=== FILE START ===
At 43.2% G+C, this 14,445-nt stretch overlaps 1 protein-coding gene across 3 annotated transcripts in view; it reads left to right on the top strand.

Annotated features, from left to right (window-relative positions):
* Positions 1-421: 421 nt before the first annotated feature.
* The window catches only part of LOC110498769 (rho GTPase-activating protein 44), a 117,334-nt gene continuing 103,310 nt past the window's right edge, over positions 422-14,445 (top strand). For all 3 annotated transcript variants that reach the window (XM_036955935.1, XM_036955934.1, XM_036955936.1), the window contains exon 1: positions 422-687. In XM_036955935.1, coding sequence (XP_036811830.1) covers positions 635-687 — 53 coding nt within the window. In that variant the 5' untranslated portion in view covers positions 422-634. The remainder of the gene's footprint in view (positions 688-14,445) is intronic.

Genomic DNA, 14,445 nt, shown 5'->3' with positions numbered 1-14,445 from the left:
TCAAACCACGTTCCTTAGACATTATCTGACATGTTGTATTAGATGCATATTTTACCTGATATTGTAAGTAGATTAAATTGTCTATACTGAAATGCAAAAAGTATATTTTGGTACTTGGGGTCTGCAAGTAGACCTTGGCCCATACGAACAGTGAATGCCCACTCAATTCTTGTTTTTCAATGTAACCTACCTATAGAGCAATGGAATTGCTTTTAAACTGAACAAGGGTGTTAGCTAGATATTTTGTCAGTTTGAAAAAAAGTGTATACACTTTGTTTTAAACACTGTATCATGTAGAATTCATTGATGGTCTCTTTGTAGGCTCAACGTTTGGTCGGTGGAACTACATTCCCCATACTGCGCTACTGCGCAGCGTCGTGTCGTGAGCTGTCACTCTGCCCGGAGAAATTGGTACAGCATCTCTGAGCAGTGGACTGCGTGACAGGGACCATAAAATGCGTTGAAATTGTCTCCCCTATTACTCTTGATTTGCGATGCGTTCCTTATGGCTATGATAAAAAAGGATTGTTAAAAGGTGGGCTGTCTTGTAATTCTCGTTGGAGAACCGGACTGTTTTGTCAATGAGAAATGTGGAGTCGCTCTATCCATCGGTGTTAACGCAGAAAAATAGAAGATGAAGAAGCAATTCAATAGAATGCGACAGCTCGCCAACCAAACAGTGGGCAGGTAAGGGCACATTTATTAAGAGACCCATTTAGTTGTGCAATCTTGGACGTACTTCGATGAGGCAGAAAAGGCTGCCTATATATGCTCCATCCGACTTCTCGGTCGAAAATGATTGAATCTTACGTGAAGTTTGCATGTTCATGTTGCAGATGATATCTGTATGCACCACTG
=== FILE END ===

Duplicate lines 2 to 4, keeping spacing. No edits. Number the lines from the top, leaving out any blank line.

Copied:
Annotated features, from left to right (window-relative positions):
* Positions 1-421: 421 nt before the first annotated feature.
* The window catches only part of LOC110498769 (rho GTPase-activating protein 44), a 117,334-nt gene continuing 103,310 nt past the window's right edge, over positions 422-14,445 (top strand). For all 3 annotated transcript variants that reach the window (XM_036955935.1, XM_036955934.1, XM_036955936.1), the window contains exon 1: positions 422-687. In XM_036955935.1, coding sequence (XP_036811830.1) covers positions 635-687 — 53 coding nt within the window. In that variant the 5' untranslated portion in view covers positions 422-634. The remainder of the gene's footprint in view (positions 688-14,445) is intronic.